Tuesday, November 18, 2008
Rediscovering Classic Icons
Many of the famous landscapes that we love most aren’t necessarily permanent. Now is the time to visit and photograph these treasures.
With the loss of these landscape icons, it raises the question, what other classic icons are threatened or prone to change, either by nature or the hand of man? To answer that question, we need to consider the forces, natural or otherwise, that most frequently impact our environment.
Some of the most beautiful locations on the planet reside underwater. The complex and colorful ecosystems that thrive within the world’s coral reefs are as fragile as they are impressive. Runoff consisting of pollutants, sediments and nutrients from growing coastal populations are threatening and degrading coral reefs. Other threats include overfishing, removal of coastal mangrove forests and coral bleaching—the loss of symbiotic algae due to the warming of seawater associated with global warming.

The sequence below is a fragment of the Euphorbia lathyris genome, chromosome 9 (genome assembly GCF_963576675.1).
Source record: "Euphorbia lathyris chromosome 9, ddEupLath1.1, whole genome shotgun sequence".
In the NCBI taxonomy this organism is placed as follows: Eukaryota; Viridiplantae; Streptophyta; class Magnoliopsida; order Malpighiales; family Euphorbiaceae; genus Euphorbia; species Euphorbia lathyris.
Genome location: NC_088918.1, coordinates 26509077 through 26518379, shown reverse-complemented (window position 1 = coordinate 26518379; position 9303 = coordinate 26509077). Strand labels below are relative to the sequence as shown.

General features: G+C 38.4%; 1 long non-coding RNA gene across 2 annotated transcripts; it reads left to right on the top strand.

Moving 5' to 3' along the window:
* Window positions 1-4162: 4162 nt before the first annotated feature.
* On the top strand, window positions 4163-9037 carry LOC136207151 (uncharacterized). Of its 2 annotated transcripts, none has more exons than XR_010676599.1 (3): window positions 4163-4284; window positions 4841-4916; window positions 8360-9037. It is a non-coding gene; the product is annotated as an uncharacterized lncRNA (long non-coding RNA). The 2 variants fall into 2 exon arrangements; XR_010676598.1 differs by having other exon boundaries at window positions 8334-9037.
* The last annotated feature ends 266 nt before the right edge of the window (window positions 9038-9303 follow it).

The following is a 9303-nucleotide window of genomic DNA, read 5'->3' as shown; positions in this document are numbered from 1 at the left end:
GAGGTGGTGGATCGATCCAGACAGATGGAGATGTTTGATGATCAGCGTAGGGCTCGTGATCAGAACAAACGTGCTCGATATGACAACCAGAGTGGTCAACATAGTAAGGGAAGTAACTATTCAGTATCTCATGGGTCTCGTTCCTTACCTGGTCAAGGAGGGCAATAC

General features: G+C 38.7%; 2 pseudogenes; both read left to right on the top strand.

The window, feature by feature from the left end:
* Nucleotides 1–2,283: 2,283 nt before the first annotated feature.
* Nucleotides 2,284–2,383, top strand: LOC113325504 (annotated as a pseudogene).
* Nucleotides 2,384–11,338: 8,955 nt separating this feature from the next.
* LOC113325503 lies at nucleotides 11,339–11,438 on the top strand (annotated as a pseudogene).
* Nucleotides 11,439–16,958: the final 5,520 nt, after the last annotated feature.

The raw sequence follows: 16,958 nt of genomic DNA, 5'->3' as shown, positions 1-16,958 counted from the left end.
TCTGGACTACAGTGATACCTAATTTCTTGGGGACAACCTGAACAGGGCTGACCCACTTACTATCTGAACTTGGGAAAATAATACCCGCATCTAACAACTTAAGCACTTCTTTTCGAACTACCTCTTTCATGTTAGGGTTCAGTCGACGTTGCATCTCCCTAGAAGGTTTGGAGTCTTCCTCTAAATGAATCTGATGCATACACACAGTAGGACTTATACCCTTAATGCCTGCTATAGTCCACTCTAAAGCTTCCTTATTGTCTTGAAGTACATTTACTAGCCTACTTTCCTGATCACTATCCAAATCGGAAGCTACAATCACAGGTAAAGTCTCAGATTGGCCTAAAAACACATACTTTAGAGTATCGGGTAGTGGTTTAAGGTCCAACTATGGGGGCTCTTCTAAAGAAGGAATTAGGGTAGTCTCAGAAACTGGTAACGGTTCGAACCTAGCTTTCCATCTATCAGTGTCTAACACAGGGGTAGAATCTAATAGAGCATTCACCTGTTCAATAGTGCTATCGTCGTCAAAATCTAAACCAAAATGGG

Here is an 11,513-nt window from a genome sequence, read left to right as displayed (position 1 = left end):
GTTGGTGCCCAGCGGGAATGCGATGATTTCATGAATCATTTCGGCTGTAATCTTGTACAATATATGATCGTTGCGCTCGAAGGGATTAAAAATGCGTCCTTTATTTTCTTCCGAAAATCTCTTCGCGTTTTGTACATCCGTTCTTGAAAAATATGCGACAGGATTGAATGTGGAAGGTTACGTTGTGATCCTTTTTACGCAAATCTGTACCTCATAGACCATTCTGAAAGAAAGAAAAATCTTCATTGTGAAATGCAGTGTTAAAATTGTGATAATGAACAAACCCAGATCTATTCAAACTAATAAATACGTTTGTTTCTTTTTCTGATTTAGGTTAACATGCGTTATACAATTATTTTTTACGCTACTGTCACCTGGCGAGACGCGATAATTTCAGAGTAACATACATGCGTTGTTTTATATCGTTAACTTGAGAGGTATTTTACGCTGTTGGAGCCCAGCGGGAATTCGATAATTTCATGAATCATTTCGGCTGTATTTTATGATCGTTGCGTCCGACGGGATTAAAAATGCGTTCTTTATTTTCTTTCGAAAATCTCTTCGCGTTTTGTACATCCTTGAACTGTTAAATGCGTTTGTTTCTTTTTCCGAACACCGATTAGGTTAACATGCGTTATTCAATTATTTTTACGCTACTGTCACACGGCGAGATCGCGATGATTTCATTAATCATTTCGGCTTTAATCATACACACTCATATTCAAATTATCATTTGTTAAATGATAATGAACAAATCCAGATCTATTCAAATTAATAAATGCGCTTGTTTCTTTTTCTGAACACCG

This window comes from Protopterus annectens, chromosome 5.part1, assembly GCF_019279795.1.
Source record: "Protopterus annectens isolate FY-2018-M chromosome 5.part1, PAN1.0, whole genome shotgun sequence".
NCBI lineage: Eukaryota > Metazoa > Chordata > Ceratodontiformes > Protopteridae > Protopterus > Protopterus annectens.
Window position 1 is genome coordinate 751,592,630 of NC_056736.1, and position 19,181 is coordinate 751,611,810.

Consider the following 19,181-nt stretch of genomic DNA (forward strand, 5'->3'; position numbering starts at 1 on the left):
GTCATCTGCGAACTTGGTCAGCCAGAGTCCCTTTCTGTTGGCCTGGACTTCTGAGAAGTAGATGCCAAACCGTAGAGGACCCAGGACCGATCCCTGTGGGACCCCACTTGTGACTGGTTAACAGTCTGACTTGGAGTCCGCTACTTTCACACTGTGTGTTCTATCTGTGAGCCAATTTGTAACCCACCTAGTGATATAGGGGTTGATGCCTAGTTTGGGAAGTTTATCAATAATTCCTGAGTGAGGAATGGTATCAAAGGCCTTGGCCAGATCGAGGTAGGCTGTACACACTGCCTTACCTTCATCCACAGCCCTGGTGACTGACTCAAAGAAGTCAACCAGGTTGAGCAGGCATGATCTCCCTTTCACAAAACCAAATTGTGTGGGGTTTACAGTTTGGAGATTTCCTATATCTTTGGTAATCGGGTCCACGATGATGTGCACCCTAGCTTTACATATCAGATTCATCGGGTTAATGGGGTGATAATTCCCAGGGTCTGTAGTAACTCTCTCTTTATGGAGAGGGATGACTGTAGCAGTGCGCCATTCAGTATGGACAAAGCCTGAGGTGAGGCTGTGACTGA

Flood. Many of the most beautiful desert landscapes also are the most prone to flash floods. Mountain storms several miles away can quickly send walls of water and debris into lower-lying canyons and dry creek beds also known as arroyos. With yearly rainfall values that are regularly low, visitors see little change in the landscape sometimes for as long as several decades. Ironically many of the iconic desert formations, textures and vistas are created by these infrequent and transforming floods. In 2004, Death Valley National Park, California, experienced a rare and extreme flash-flooding incident that closed roads, washed away hillsides, buried cars and killed two people.
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